Thursday, April 23 2015
Criterion's new restoration of Harold Lloyd's Speedy was screened with a live score accompaniment from turntablist Z-Trip at this year's Tribeca Film Festival.
This cult obscurity remains bright and bewildering, chock full of silly dialogue and dangerous, ungrateful youths.
This book about grief and hawks and T.H. White is so beautifully written that even readers unable to tell robins from parakeets will be entranced.
John Moreland proves there's nothing sanctimonious about singing the truth on High on Tulsa Heat.
A survivor band if ever there was one, the Charlatans have drawn on personal tragedy to produce one of the stand-out albums of their long career.
Hospital Handshakes is a milestone in Rocky Votolato’s career and one that would do well to serve as a springboard for all his efforts going forward.
There’s talk of war, rape, disease -- all things we associate with the worst of adulthood. But Newman never lets us forget that these are children.
There's something about iLoveMakonnen's tone and inflection that turns his wobbly singing and hazy, uncomplicated rapping into reliable ways to deliver hooks. He might not have perfect pitch, but his pop instincts are awfully close.
On Chaos and the Calm,, singer/songwriter James Bay delivers a sound debut album that's never earth-shattering.
Michael McDermott's newest project is off to a promising start. If only it was a little more difficult.
Wednesday, April 22 2015
It's easy to root for Kamala Khan, but that also means it's easy to feel the impact when her emotions get the better of her.
From Nietzsche's 'Sausages of the Anti-Christ' to Kant's 'Ethical Alcoholism', the French celebrity philosopher serves up a sumptuous smorgasbord of philosophical plates.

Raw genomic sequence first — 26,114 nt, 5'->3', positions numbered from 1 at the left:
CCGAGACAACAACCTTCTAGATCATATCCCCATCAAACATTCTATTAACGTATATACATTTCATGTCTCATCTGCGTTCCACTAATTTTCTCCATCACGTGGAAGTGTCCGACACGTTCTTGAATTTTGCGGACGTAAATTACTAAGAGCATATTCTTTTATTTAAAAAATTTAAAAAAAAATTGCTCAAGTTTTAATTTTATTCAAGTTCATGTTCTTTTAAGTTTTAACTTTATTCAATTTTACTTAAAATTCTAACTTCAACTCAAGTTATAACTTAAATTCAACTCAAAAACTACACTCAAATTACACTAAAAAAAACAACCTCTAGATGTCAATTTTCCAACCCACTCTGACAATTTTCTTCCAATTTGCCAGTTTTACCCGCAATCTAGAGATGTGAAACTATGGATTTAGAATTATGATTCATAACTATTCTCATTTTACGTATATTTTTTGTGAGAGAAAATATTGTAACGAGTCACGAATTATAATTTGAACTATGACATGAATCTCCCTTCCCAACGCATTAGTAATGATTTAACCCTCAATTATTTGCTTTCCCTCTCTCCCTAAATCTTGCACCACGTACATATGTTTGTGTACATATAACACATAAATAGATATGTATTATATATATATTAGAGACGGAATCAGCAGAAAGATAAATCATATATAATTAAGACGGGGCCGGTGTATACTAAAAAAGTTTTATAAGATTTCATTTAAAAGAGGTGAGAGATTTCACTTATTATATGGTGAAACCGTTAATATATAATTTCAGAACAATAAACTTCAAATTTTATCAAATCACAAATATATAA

A former Perry Mason director takes on the exploitation format in this pristine Blu-ray reissue and double feature.
Roger Corman's 1966 film is the storytelling legacy that works of cinema and television such as Sons of Anarchy draw from.
What makes the Alabama Shakes sound new is that they’re evidently devoted to their musical forebears -- everyone from Etta James and Aretha to Bowie and Zeppelin -- yet also coquettishly unfaithful to each one of them.
Eponymous albums aren't for amateurs, and Wire's 13th chunk of full-length steel proves it.
Musical acts ranged from Rahsaan Roland Kirk to Ashford & Simpson. Nikki Giovanni and James Baldwin interrogated each other in a two-episode arc. Try finding a mix like that in the current PBS lineup.
A stunningly ferocious noise album from four masters of their craft.
Blandness sometimes encroaches, but Sexsmith’s 14th record proves, at its strongest, to be a typically warm, reassuring, and likeable piece of work.
Forty four tracks from Lee’s radio show that she never recorded later and have, for the most part, not been heard since they originally aired.